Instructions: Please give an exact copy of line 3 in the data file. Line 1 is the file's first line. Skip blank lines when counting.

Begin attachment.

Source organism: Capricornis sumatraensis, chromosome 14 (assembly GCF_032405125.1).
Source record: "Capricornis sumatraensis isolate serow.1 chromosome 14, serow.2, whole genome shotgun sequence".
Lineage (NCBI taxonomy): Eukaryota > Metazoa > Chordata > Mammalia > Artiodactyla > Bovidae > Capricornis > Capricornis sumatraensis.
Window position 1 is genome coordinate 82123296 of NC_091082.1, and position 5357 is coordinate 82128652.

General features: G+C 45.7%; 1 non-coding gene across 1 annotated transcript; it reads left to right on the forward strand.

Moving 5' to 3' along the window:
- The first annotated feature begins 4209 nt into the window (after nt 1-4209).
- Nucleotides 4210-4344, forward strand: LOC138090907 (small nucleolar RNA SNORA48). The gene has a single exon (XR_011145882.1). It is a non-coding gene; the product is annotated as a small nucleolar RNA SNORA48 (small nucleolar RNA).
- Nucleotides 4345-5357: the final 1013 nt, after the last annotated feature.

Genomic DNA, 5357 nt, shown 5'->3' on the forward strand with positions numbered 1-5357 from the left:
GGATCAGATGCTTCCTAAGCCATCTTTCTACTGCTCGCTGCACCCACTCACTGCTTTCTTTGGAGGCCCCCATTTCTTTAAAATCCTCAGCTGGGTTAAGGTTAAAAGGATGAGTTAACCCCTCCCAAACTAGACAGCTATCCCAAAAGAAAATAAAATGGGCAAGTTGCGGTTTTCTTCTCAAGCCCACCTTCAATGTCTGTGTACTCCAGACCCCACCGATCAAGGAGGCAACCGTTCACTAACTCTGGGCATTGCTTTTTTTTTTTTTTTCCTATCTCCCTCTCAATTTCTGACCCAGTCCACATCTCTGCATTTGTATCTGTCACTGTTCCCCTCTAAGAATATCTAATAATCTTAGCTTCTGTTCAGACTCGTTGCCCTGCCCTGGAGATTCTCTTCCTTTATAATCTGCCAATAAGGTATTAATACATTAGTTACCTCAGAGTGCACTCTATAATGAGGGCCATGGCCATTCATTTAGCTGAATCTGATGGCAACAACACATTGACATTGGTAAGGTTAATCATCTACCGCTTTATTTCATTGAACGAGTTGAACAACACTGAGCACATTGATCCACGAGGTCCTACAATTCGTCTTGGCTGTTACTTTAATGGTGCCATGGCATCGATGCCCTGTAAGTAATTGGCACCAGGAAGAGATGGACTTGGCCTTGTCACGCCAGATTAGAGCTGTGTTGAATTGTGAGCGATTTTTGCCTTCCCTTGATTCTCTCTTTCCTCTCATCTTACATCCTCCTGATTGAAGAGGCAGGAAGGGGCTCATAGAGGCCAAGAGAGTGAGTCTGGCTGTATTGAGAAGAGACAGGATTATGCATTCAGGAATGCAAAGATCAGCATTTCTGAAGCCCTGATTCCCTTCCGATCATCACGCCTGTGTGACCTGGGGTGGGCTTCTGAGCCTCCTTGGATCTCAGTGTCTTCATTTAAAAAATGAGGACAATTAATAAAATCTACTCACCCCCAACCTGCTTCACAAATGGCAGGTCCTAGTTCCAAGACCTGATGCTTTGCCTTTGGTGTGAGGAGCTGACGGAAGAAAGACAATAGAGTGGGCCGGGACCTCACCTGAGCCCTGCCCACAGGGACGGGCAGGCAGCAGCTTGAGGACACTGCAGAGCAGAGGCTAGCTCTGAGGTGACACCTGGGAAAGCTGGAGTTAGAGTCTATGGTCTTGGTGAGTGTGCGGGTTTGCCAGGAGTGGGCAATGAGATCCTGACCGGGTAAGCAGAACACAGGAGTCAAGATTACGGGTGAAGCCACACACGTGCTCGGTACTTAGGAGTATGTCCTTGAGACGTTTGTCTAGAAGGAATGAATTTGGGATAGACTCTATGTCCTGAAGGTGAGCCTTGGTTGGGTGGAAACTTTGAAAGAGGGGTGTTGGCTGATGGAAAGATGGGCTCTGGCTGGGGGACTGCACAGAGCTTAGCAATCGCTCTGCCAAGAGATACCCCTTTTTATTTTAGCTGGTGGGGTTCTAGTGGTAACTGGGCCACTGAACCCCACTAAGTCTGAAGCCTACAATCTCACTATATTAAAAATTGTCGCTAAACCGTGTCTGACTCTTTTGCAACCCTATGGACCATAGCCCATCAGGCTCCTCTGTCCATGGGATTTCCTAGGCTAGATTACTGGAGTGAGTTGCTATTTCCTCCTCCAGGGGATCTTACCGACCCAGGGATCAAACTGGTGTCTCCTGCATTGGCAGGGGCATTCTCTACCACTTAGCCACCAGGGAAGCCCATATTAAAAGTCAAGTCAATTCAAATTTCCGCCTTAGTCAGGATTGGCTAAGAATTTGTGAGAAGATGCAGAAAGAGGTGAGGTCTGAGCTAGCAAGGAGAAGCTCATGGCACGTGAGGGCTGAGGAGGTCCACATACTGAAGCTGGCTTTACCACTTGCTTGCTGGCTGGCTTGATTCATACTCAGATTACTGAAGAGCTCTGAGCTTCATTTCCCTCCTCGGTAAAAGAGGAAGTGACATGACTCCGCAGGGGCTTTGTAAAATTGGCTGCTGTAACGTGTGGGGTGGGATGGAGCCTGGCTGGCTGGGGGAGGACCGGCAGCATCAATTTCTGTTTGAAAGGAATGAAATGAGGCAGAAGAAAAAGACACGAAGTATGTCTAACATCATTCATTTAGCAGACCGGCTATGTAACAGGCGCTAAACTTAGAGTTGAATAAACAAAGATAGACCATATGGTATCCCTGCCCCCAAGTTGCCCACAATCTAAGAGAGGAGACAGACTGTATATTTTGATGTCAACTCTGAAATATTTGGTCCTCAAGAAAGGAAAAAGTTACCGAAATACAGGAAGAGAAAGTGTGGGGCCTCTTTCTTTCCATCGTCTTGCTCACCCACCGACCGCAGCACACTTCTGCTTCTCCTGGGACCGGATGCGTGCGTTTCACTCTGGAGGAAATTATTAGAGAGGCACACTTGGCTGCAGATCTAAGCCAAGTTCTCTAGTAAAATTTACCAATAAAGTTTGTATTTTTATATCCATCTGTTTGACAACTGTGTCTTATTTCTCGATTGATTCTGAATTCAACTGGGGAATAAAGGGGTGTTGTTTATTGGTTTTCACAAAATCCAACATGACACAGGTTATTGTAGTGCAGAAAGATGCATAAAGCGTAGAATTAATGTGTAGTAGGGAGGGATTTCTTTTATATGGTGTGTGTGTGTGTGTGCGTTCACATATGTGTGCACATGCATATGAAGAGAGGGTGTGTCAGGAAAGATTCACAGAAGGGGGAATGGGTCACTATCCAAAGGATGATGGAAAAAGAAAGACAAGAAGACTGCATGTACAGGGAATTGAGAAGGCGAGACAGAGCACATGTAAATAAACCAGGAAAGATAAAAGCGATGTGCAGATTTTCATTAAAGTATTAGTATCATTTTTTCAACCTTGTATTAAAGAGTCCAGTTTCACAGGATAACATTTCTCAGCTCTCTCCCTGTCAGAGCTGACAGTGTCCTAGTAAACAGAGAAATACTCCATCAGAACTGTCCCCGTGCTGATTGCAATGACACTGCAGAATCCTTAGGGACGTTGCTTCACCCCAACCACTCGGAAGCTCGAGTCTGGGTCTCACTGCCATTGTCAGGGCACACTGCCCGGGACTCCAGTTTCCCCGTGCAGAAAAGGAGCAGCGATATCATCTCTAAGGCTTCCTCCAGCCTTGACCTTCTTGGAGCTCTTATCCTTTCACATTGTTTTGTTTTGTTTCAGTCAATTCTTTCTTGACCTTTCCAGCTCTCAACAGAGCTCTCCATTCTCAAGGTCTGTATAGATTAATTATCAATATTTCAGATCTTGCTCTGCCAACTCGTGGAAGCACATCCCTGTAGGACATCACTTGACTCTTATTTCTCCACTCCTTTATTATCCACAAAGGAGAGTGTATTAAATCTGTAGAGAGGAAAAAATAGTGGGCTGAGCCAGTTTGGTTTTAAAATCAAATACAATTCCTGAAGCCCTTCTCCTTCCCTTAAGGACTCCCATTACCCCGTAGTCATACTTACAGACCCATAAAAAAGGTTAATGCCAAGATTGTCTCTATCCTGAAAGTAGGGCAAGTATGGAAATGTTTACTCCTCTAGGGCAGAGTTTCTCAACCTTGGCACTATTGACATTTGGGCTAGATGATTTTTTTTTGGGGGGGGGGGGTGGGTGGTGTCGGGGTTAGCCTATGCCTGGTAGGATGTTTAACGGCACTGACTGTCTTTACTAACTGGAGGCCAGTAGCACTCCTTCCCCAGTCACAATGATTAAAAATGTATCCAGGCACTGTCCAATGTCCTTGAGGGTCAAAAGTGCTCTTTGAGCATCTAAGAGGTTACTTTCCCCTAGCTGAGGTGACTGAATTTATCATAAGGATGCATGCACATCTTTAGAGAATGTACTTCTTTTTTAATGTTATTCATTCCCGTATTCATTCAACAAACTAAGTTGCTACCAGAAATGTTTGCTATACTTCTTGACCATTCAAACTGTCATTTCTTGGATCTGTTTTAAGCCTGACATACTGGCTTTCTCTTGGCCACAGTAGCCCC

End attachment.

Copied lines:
Lineage (NCBI taxonomy): Eukaryota > Metazoa > Chordata > Mammalia > Artiodactyla > Bovidae > Capricornis > Capricornis sumatraensis.